American courts use the exclusionary rule to deter police officers and other government agents from abusing constitutional rights. According to the rule, courts will suppress evidence that the government obtains through unconstitutional conduct—often an unlawful search or seizure. Suppression means that the evidence in question will be inadmissible for most purposes in the defendant’s eventual trial. If a judge suppresses crucial evidence, the prosecution may have no other choice than to dismiss charges. (See What Is a Motion to Suppress?)
The exclusionary rule applies to evidence that's a direct product of a constitutional violation. It also comes into play when such a violation leads less directly to incriminating evidence.
Suppose officers, without reasonable suspicion or probable cause, stop a man walking down the street. Though he’s done nothing to deserve it, they search him. They find in his pocket a scrap of paper saying, “Drugs are under garbage bin at 123 Jones Street.” The officers go to the address, peek under the garbage bin they see there, and find a bag of various narcotics. Both the note and the drugs were a product of an illegal stop and search, so neither will be admissible to prove the man’s guilt.
EVIDENCE NOT ALWAYS INADMISSIBLE
The exclusionary rule generally requires that evidence that results from an unlawful detention or arrest be excluded from court. But not always.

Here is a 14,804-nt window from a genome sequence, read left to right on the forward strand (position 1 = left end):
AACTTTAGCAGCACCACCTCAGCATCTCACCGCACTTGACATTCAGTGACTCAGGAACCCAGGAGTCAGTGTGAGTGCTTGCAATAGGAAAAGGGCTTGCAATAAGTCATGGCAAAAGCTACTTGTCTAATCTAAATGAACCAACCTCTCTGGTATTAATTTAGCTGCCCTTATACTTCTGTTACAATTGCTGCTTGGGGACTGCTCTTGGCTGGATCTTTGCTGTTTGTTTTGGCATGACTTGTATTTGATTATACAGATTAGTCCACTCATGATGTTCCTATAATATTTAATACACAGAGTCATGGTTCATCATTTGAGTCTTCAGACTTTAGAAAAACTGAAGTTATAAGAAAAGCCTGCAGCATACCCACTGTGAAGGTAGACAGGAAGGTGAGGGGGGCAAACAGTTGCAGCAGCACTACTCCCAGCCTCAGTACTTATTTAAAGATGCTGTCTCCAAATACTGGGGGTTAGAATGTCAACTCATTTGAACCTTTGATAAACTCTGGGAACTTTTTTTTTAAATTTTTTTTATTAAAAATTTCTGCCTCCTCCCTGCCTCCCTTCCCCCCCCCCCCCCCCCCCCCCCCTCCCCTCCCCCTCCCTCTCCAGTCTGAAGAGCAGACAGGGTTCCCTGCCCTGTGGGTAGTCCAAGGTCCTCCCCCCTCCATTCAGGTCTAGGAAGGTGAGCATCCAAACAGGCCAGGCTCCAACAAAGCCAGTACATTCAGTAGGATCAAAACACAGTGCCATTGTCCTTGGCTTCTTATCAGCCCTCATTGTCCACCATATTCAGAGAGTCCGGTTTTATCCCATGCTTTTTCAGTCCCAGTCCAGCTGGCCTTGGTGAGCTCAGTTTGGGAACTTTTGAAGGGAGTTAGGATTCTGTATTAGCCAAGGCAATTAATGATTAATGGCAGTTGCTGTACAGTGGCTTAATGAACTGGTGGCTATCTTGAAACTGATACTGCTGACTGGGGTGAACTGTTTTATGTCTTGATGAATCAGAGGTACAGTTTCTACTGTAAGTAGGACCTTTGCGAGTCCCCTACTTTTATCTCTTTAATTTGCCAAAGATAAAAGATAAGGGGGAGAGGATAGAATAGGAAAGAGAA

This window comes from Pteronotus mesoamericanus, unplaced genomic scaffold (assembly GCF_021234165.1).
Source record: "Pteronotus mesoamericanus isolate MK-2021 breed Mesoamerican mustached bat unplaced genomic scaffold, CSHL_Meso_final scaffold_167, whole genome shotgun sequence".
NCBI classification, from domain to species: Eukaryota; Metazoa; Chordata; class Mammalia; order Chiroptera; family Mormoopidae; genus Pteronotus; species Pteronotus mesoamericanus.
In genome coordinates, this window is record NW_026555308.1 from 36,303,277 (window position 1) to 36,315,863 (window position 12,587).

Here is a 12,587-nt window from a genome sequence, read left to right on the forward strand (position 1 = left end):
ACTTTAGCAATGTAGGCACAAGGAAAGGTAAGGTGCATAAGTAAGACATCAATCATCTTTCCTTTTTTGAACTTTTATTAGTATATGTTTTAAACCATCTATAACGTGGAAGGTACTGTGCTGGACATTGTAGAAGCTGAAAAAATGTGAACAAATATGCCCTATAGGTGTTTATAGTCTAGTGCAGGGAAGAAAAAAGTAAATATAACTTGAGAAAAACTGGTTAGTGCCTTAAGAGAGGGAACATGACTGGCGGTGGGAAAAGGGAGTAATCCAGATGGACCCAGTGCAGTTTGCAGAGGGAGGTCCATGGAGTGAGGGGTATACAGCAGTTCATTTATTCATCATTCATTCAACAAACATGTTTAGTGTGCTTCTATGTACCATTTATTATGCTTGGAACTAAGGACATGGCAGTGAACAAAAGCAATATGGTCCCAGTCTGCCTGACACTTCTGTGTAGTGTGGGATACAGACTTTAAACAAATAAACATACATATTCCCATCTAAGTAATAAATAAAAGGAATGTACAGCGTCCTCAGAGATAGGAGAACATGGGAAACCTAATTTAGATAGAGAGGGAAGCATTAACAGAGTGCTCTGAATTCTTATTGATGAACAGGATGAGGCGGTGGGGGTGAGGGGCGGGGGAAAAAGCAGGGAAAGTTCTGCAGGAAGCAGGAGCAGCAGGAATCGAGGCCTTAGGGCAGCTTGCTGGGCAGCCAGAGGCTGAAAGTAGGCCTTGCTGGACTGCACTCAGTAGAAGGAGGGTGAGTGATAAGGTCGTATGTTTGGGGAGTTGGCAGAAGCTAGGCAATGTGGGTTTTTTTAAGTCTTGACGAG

Suppose a warrant is out for your arrest. An officer who’s unaware of the warrant detains you, but not because you were doing anything wrong. Maybe the officer is speculating that you’re up to no good. Whatever the reason, it’s not reason enough: The policeperson doesn’t have reasonable suspicion that you have committed or are committing a crime.
The officer asks for your identification, has dispatch run a check, and learns about the warrant. The cop arrests and searches you, finding some kind of contraband in your pockets.
Even though the stop was illegal because it wasn’t based on reasonable suspicion, the contraband could very well be admissible against you in court. The U.S. Supreme Court has held, essentially, that arrest warrants can retroactively justify illegal detentions. (For much more on the rules in this area, see this article on the “attenuation doctrine.”)
For more information on the exclusionary rule, including exceptions, see Fruit of the Poisonous Tree and Police Searches and the Good Faith Exception. Also see Statements Obtained When Police Violate Miranda.